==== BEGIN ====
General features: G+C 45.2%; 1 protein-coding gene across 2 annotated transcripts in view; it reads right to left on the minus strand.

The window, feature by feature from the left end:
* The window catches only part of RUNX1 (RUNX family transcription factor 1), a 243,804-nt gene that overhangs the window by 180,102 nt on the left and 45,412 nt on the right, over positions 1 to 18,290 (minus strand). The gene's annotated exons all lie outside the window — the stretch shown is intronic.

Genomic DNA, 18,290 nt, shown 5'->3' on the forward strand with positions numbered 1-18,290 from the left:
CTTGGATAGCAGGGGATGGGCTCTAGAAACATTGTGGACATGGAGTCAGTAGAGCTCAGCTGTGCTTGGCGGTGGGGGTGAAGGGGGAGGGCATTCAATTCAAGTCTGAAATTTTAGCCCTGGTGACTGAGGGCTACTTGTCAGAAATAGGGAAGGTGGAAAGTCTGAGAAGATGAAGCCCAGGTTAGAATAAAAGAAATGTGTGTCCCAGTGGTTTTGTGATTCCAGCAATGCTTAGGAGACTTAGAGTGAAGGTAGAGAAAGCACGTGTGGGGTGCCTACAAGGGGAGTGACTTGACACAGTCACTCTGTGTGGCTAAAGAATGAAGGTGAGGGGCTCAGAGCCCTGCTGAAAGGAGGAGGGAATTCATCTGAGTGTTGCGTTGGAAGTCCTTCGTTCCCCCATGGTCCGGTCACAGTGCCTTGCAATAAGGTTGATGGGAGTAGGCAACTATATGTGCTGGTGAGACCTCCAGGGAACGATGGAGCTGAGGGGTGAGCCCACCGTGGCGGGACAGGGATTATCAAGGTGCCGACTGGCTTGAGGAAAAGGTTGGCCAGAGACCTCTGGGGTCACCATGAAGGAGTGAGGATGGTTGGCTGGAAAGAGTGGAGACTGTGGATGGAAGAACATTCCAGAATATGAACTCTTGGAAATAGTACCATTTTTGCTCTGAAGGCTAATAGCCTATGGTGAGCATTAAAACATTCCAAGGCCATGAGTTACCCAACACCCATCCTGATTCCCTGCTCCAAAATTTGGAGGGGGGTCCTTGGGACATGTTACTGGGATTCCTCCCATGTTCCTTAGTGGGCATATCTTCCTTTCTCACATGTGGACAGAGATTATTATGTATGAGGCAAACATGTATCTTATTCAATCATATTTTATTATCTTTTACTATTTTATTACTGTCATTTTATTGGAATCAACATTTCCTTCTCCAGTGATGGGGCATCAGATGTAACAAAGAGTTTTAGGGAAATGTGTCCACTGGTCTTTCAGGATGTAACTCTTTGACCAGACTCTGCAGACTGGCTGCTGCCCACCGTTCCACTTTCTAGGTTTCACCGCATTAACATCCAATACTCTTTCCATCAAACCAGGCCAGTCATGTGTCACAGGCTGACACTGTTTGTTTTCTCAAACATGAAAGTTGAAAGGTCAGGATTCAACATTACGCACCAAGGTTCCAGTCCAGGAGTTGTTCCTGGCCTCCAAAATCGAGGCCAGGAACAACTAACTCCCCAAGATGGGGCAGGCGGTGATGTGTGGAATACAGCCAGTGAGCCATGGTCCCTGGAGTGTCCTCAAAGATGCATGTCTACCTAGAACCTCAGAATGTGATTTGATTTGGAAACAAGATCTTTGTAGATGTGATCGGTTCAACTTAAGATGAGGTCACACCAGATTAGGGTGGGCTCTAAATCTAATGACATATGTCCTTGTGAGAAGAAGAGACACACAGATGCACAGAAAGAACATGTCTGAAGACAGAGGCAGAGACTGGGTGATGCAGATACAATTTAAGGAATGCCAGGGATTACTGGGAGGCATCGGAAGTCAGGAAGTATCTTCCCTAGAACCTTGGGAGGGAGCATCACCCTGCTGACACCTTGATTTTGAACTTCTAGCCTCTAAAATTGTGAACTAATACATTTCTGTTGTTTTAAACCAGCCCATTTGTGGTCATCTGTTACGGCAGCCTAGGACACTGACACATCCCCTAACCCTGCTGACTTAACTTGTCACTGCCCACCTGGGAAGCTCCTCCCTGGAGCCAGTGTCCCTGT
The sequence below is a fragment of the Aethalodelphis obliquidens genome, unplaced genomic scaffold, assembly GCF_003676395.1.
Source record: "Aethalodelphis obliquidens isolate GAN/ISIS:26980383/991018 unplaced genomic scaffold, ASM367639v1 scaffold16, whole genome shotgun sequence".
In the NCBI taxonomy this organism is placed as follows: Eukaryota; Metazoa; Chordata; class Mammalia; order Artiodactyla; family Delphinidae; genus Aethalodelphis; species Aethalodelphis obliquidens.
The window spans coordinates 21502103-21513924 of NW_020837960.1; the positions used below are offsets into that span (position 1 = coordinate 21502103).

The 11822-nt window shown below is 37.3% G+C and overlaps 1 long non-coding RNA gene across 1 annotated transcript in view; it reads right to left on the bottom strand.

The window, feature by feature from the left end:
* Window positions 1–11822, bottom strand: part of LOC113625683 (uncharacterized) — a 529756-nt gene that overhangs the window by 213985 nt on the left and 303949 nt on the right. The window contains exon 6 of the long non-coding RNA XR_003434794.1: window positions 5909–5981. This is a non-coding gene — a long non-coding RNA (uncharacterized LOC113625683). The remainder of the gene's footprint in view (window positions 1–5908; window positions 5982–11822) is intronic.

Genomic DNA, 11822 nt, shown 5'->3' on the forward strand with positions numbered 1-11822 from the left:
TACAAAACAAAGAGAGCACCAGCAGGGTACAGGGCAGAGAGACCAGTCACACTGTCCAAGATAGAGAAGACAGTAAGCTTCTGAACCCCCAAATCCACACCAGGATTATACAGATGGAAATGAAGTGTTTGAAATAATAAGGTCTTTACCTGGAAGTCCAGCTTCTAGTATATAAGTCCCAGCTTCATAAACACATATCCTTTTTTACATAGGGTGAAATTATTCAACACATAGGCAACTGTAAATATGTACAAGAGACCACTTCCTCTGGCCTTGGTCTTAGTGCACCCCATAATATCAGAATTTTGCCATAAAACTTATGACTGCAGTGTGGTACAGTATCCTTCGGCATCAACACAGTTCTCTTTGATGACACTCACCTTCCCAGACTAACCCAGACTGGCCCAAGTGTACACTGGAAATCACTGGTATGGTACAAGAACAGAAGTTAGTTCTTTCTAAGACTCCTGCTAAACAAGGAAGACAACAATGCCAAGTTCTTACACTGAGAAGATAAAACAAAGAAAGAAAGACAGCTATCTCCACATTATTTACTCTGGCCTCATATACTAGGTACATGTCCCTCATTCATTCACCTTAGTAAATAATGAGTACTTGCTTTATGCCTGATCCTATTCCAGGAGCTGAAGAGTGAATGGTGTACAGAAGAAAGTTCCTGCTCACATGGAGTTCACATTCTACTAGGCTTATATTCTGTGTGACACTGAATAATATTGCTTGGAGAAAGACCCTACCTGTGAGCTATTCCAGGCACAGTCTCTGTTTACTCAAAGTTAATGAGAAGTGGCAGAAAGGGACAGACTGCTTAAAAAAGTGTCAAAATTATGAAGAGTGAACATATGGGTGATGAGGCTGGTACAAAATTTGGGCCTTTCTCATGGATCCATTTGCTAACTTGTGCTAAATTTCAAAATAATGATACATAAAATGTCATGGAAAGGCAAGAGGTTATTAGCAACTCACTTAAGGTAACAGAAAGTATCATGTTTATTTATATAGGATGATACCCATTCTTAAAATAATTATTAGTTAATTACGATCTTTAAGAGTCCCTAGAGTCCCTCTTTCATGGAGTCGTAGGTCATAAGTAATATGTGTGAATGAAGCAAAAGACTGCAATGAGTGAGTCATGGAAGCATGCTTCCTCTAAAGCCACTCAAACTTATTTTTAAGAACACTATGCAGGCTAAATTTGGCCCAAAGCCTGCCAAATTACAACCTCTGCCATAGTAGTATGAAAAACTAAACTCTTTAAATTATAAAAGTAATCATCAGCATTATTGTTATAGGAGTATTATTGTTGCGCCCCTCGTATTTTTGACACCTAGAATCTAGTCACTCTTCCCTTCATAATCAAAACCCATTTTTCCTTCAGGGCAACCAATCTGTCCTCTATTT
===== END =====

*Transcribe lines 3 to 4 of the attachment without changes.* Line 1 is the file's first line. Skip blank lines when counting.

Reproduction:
* The window catches only part of RUNX1 (RUNX family transcription factor 1), a 243,804-nt gene that overhangs the window by 180,102 nt on the left and 45,412 nt on the right, over positions 1 to 18,290 (minus strand). The gene's annotated exons all lie outside the window — the stretch shown is intronic.

Genomic DNA, 18,290 nt, shown 5'->3' on the forward strand with positions numbered 1-18,290 from the left: